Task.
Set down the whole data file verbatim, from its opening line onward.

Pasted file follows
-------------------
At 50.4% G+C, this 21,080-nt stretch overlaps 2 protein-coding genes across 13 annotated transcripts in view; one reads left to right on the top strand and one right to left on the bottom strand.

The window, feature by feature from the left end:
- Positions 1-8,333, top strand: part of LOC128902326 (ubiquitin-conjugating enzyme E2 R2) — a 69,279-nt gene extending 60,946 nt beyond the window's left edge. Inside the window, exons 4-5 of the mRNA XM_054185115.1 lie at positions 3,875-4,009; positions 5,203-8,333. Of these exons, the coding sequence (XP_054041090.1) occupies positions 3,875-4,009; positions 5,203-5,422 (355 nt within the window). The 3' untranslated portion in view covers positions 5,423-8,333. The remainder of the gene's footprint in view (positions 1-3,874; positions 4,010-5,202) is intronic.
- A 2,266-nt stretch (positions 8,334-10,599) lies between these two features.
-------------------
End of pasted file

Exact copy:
At 50.4% G+C, this 21,080-nt stretch overlaps 2 protein-coding genes across 13 annotated transcripts in view; one reads left to right on the top strand and one right to left on the bottom strand.

The window, feature by feature from the left end:
- Positions 1-8,333, top strand: part of LOC128902326 (ubiquitin-conjugating enzyme E2 R2) — a 69,279-nt gene extending 60,946 nt beyond the window's left edge. Inside the window, exons 4-5 of the mRNA XM_054185115.1 lie at positions 3,875-4,009; positions 5,203-8,333. Of these exons, the coding sequence (XP_054041090.1) occupies positions 3,875-4,009; positions 5,203-5,422 (355 nt within the window). The 3' untranslated portion in view covers positions 5,423-8,333. The remainder of the gene's footprint in view (positions 1-3,874; positions 4,010-5,202) is intronic.
- A 2,266-nt stretch (positions 8,334-10,599) lies between these two features.